This biography follows World War II fighter pilot ace Stanley “Swede” Vejtasa from his Montana home, through numerous World War II aerial battles, to his post war service as the Air Boss on USS Essex (CV-9) and Captain of USS Constellation (CV-64).

This work is the first biography on Vejtasa and clearly fills a void in previous literature. Anyone interested in learning about the pragmatic and sometimes abrasive fight pilot ace Stanley “Swede” Vejtasa, or about World War II naval aviation, would be well rewarded for the time spent reading this thoroughly researched and well written book.

Buy a copy of Ted Edward’s riveting Seven at Santa Cruz at the Naval Historical Foundation>>

Normandy and Brittany 1944 with Mort Sheffloe: Part II

Combat veteran Mort Sheffloe continues his discussion with Mark about Mort’s WWII experiences in Normandy and Brittany in 1944. Mort talks about Operation Cobra and being shot by a German sniper near Brest. He talks about his near fatal wounding, medical evacuation and recuperation. This is Part II of a two-part episode, and completes our series on D-Day and Operation Overlord in June 1944.

Normandy and Brittany 1944: WWII Vet Mort Sheffloe

Continuing our series on D-Day and Operation Overlord in June 1944, Mark relives his visit to Normandy with WWII Veteran, Mort Sheffloe. They discuss Mort’s experiences in Normandy and Brittany in 1944 while walking on Omaha and Utah Beaches and visiting various cafés. Mort describes the actions as well as his near fatal wounding by a German sniper’s bullet.

75th Anniversary of D-Day: The Beach Landings

On this 75th Anniversary of the D-Day, we continue with the discussion about launching the invasion and the beach landings on that day. Mark speaks with historian Marty Morgan and they give special attention to the Americans storming the formidable German positions at Omaha Beach and the fierce struggle that took place there.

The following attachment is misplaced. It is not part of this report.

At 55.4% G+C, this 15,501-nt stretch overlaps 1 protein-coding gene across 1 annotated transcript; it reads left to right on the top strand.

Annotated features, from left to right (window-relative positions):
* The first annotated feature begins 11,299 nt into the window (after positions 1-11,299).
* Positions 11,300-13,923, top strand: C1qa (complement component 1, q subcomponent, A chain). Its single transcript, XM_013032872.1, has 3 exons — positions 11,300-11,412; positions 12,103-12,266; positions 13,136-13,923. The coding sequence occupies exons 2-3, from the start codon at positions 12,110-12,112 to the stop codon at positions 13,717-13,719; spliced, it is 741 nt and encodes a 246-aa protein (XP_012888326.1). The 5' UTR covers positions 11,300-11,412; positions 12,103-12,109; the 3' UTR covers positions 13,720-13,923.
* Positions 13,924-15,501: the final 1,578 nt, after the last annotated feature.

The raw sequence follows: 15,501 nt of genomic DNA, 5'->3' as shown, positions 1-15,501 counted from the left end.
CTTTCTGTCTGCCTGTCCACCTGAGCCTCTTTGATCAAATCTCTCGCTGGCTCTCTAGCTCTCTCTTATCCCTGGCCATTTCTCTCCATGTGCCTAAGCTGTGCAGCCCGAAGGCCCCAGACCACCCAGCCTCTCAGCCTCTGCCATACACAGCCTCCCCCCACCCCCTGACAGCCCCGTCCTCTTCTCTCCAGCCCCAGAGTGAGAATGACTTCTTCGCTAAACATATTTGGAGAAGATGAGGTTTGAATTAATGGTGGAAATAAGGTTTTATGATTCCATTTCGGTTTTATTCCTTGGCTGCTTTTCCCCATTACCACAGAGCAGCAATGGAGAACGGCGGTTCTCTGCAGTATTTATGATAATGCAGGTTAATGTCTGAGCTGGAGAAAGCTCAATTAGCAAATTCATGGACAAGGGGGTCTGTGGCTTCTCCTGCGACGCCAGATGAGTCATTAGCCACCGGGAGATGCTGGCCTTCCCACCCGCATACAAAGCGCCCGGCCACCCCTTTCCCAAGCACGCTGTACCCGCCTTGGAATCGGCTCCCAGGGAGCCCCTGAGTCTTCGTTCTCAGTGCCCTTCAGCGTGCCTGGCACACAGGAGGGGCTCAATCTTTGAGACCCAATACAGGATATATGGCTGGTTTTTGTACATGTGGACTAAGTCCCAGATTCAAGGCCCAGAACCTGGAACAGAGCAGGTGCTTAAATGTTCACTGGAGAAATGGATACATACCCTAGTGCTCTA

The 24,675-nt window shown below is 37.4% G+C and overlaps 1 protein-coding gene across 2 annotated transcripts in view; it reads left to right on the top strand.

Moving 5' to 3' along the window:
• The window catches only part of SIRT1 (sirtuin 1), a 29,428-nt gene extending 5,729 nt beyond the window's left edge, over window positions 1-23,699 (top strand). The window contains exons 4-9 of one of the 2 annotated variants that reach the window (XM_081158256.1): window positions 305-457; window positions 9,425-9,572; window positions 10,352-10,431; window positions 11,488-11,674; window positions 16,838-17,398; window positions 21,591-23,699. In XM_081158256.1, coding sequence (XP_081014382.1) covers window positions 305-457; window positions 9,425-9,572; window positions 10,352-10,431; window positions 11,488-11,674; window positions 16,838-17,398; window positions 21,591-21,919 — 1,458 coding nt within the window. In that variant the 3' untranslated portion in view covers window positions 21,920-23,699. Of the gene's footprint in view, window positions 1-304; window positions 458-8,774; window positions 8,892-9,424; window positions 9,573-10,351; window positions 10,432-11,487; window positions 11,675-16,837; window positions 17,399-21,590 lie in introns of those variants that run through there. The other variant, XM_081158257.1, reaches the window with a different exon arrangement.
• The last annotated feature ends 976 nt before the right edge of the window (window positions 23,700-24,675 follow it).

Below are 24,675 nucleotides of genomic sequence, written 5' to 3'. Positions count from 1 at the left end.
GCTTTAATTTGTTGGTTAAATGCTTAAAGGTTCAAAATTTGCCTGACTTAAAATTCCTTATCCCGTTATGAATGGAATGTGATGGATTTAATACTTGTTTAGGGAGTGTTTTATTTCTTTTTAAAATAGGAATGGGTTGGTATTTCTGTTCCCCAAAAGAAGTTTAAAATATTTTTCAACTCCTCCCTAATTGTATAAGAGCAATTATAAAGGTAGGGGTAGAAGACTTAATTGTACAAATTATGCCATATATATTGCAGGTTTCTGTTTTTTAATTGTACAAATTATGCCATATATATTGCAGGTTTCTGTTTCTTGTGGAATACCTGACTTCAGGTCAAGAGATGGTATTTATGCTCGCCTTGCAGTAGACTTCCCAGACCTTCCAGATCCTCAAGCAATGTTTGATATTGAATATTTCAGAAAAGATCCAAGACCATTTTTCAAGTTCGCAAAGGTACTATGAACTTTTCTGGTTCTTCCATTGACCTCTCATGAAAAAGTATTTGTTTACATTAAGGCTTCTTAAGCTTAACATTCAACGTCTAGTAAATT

Airborne: The D-Day Invasion

In continuing our study of D-Day for this 75th Anniversary Year, Mark talks about the invasion airborne operations. He and guest historian, Marty Morgan, discuss some of the actions and details of the paratroopers, including “the greatest feat of flying in the Second World War.”

Photo: General Dwight D. Eisenhower speaking with First lieutenant Wallace C. Strobel and men of Company E, 2nd Battalion, 502nd Parachute Infantry Regiment on June 5, 1944. The placard around Strobel’s neck indicates he is the jumpmaster for chalk 23 of the 438th TCG. Strobel’s battalion was the first to drop into Normandy.

Operation Overlord: Deception Plan

Mark discusses the intricate deception plans that the Allies employed to confuse Nazi Germany about the location of the D-Day invasion. Will it be Pas de Calais as Hitler declares so convincingly? Or even Norway? Eisenhower is sure of one thing: it must succeed. There is no Plan B.

This week’s podcast is a continuation of a series of podcasts dedicated to the 75th Anniversary of D-Day. Last week in Operation Overlord: Planning the D-Day Invasion, Mark covered the lectures Stephen Ambrose gave at the University of New Orleans that dealt with the planning and preparation the Allies made for Operation Overlord and the selection of General Dwight D. Eisenhower as Supreme Allied Commander.